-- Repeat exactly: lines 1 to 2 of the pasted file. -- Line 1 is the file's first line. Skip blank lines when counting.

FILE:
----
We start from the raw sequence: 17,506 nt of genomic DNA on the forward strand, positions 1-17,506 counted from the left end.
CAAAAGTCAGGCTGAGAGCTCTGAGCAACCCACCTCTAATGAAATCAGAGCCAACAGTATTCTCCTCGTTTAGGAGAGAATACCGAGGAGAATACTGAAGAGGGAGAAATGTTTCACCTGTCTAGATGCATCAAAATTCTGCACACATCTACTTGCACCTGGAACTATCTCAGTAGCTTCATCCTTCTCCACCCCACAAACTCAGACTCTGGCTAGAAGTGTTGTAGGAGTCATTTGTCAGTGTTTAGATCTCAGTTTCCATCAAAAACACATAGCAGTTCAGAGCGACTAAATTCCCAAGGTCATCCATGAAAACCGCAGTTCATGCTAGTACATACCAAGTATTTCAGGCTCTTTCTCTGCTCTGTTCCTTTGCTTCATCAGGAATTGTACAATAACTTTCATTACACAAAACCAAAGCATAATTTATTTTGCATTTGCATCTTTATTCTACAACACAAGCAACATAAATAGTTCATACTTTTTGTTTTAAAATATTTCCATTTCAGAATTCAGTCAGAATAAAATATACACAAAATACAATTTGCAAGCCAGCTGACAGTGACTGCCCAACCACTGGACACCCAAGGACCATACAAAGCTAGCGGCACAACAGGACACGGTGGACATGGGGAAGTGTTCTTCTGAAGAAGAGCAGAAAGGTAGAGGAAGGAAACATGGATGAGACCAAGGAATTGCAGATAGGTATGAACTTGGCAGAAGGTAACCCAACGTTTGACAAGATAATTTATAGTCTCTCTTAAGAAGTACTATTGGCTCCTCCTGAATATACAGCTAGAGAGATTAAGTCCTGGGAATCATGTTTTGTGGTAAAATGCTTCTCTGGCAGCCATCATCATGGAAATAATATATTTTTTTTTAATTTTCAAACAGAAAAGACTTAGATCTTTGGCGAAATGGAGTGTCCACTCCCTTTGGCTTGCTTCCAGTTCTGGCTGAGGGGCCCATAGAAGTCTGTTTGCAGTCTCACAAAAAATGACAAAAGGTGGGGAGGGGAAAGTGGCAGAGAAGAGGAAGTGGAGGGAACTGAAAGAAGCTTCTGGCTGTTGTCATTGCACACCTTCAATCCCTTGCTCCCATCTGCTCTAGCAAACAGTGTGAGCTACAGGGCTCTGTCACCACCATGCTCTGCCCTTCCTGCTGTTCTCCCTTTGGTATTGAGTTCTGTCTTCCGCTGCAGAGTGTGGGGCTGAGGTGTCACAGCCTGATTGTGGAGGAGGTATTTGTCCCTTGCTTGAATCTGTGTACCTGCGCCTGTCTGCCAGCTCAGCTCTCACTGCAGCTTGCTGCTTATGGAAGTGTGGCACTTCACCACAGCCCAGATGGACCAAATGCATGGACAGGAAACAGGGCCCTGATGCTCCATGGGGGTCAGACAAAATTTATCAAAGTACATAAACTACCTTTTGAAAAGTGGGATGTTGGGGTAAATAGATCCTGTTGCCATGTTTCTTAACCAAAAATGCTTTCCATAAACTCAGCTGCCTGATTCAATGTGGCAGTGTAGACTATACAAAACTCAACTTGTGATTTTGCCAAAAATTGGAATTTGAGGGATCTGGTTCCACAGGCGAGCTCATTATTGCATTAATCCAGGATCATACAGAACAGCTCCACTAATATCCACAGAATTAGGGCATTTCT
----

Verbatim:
We start from the raw sequence: 17,506 nt of genomic DNA on the forward strand, positions 1-17,506 counted from the left end.
CAAAAGTCAGGCTGAGAGCTCTGAGCAACCCACCTCTAATGAAATCAGAGCCAACAGTATTCTCCTCGTTTAGGAGAGAATACCGAGGAGAATACTGAAGAGGGAGAAATGTTTCACCTGTCTAGATGCATCAAAATTCTGCACACATCTACTTGCACCTGGAACTATCTCAGTAGCTTCATCCTTCTCCACCCCACAAACTCAGACTCTGGCTAGAAGTGTTGTAGGAGTCATTTGTCAGTGTTTAGATCTCAGTTTCCATCAAAAACACATAGCAGTTCAGAGCGACTAAATTCCCAAGGTCATCCATGAAAACCGCAGTTCATGCTAGTACATACCAAGTATTTCAGGCTCTTTCTCTGCTCTGTTCCTTTGCTTCATCAGGAATTGTACAATAACTTTCATTACACAAAACCAAAGCATAATTTATTTTGCATTTGCATCTTTATTCTACAACACAAGCAACATAAATAGTTCATACTTTTTGTTTTAAAATATTTCCATTTCAGAATTCAGTCAGAATAAAATATACACAAAATACAATTTGCAAGCCAGCTGACAGTGACTGCCCAACCACTGGACACCCAAGGACCATACAAAGCTAGCGGCACAACAGGACACGGTGGACATGGGGAAGTGTTCTTCTGAAGAAGAGCAGAAAGGTAGAGGAAGGAAACATGGATGAGACCAAGGAATTGCAGATAGGTATGAACTTGGCAGAAGGTAACCCAACGTTTGACAAGATAATTTATAGTCTCTCTTAAGAAGTACTATTGGCTCCTCCTGAATATACAGCTAGAGAGATTAAGTCCTGGGAATCATGTTTTGTGGTAAAATGCTTCTCTGGCAGCCATCATCATGGAAATAATATATTTTTTTTTAATTTTCAAACAGAAAAGACTTAGATCTTTGGCGAAATGGAGTGTCCACTCCCTTTGGCTTGCTTCCAGTTCTGGCTGAGGGGCCCATAGAAGTCTGTTTGCAGTCTCACAAAAAATGACAAAAGGTGGGGAGGGGAAAGTGGCAGAGAAGAGGAAGTGGAGGGAACTGAAAGAAGCTTCTGGCTGTTGTCATTGCACACCTTCAATCCCTTGCTCCCATCTGCTCTAGCAAACAGTGTGAGCTACAGGGCTCTGTCACCACCATGCTCTGCCCTTCCTGCTGTTCTCCCTTTGGTATTGAGTTCTGTCTTCCGCTGCAGAGTGTGGGGCTGAGGTGTCACAGCCTGATTGTGGAGGAGGTATTTGTCCCTTGCTTGAATCTGTGTACCTGCGCCTGTCTGCCAGCTCAGCTCTCACTGCAGCTTGCTGCTTATGGAAGTGTGGCACTTCACCACAGCCCAGATGGACCAAATGCATGGACAGGAAACAGGGCCCTGATGCTCCATGGGGGTCAGACAAAATTTATCAAAGTACATAAACTACCTTTTGAAAAGTGGGATGTTGGGGTAAATAGATCCTGTTGCCATGTTTCTTAACCAAAAATGCTTTCCATAAACTCAGCTGCCTGATTCAATGTGGCAGTGTAGACTATACAAAACTCAACTTGTGATTTTGCCAAAAATTGGAATTTGAGGGATCTGGTTCCACAGGCGAGCTCATTATTGCATTAATCCAGGATCATACAGAACAGCTCCACTAATATCCACAGAATTAGGGCATTTCT